SECRETS & MONEY
Happy Friday, Term Sheet readers.
BAD OUTCOME: The Wall Street Journal published a jaw-dropping story about how a hot tech startup misled customers with manipulated information. Outcome Health, a Chicago-based in-office medical advertising startup, has raised $500 million in venture funding at a $5 billion pre-money valuation. Investors include Goldman Sachs and Alphabet’s investment arm CapitalG.
Outcome installs video screens in doctors’ offices and charges pharmaceutical companies to run ads on them aimed at patients. Bill Gurley praised Outcome’s CEO Rishi Shah as “the real deal” and “a class act.” It all sounds good until you find out that some employees charged pharmaceutical companies for ad placements on more video screens than Outcome had actually installed, according to the WSJ. The startup also reportedly provided inflated data to measure how well ads performed and manipulated third-party analyses showing the effectiveness of the ads. Here’s a snippet from the story:
“Some advertisers required Outcome to provide affidavits with screenshots showing their ads had run in doctors’ offices. Outcome employees sometimes grabbed a screenshot of an ad from their own computers, edited it to add a timestamp and doctor identification number to make them appear genuine, and affixed Mr. Desai’s electronic signature, say people who prepared the documents.”
Here’s an example of yet another unicorn startup whose optics veer too far from the reality of its operations. Like I’ve said previously, big ambitions, positive press, and slick marketing are not enough to build a sustainable business. Neither are doctored screenshots and inflated numbers. Friendly reminder: we have an anonymous tip box here.
STEALTH MODE: In other startup news, Magic Leap, a Florida-based wearable tech company, may be raising as much as $1 billion in Series D funding at a valuation between $6.5 and $7 billion, according to TechCrunch. Allow me to remind you that the secretive company hasn’t even released a product to the public yet. But this hasn’t stopped the money from pouring in. Existing investors include Alibaba, Qualcomm, and Google. The following is from a September story on Magic Leap:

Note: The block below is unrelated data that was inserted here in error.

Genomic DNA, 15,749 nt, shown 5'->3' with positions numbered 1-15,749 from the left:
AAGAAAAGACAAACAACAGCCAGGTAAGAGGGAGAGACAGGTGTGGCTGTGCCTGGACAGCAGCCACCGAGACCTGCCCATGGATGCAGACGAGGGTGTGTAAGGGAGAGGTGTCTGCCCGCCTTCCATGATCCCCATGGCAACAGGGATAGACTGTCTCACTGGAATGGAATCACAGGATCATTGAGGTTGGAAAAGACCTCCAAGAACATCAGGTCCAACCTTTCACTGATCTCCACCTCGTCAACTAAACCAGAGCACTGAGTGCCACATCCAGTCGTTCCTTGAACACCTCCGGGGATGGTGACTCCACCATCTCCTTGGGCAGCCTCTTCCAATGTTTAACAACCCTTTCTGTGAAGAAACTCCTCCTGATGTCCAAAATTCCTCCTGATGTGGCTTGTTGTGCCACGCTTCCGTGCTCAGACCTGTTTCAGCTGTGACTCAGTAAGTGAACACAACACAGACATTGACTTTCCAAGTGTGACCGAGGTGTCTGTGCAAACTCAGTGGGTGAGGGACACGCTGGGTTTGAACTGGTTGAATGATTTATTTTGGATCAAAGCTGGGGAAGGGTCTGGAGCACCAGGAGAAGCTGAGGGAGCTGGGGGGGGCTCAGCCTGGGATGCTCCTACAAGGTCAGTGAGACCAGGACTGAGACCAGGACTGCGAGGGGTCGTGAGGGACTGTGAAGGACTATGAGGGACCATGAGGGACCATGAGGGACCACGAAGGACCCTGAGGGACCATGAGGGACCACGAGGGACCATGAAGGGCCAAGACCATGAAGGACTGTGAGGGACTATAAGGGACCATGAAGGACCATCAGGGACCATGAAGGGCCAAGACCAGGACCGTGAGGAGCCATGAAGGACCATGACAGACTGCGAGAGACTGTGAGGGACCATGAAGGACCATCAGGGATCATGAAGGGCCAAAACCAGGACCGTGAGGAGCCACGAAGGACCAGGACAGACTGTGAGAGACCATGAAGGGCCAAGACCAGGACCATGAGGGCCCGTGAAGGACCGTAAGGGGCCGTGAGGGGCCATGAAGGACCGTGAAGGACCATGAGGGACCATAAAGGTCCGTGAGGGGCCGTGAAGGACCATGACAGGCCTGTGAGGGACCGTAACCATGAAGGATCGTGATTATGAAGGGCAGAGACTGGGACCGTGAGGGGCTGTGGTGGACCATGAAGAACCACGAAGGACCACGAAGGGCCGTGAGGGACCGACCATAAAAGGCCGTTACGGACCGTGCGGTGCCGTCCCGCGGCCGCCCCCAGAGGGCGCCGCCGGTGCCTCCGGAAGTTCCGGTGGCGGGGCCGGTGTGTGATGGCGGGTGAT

“Magic Leap has wowed investors with a promise to perfect a futuristic field, augmented reality, that all the leading consumer technology companies are actively chasing. But it has never given a launch date for its device and offered few details on how it would work.”
Because this company has kept the details of its technology largely to itself, my questions continue to be: How can you do due diligence on a promise? When do investors start to look past audacious visions and the massive valuations?
THE LATEST FROM FORTUNE...
• Can ‘Experience Investing’ Help Female Entrepreneurs? Meet The Helm. (by Valentina Zarya)
• Elon Musk’s SpaceX may fuel a $1 trillion space business boom (by Aaron Pressman)
• Richard Branson made an investment in Hyperloop One (by Aric Jenkins)
• Uniqlo’s four secrets for building a global brand (by Kieron Johnson)
• Why women are boycotting Twitter today (by Natasha Bach)
US paves the way for use of pioneering ‘gene therapies.’ Wall Street is the new fantasy island. Coinbase is launching instant purchases. Tech giants are being viewed as threats. The LaCroix bubble may be ready to burst. Alphabet’s Waymo demanded $1 billion in settlement talks with Uber.
• Kobalt, a U.K.-based music royalty collecting startup, raised $14 million in funding from Bill Maris’ Section 32 in a second installment into Kobalt’s Series D. Hearst led the round. The company has raised a total of $75 million at a $789 million valuation, according to TechCrunch. Read more.
• XL Hybrids Inc, a Boston-based provider of connected fleet electrification solutions for commercial and municipal fleets, raised $22 million in Series D funding. Investors include Constellation Technology Ventures and IKEA Group.
• CoverWallet, a New York City-based business insurance startup, raised $18.5 million in Series B funding. Foundation Capital led the round, and was joined by investors including Union Square Ventures, Index Ventures, CV Starr and Two Sigma Ventures.
• Honest Buildings, a New York City-based project management platform for real estate owners and operators, raised $13 million in funding. Investors include Brookfield Property Partners, Rudin Management, C-III Capital Partners, Navitas Capital, Greensoil Building Innovation Fund, Bienville Capital Management, Riverpark Fund, The Westly Group, Rockport Capital, Circle Ventures and Thrive Capital.
• CastBox, a San Francisco-based spoken-audio platform, raised $16 million in funding. Qiming Venture Partners and IDG Capital co-led the round, and were joined by investors including SIG China, GSR Ventures and ZhenFund.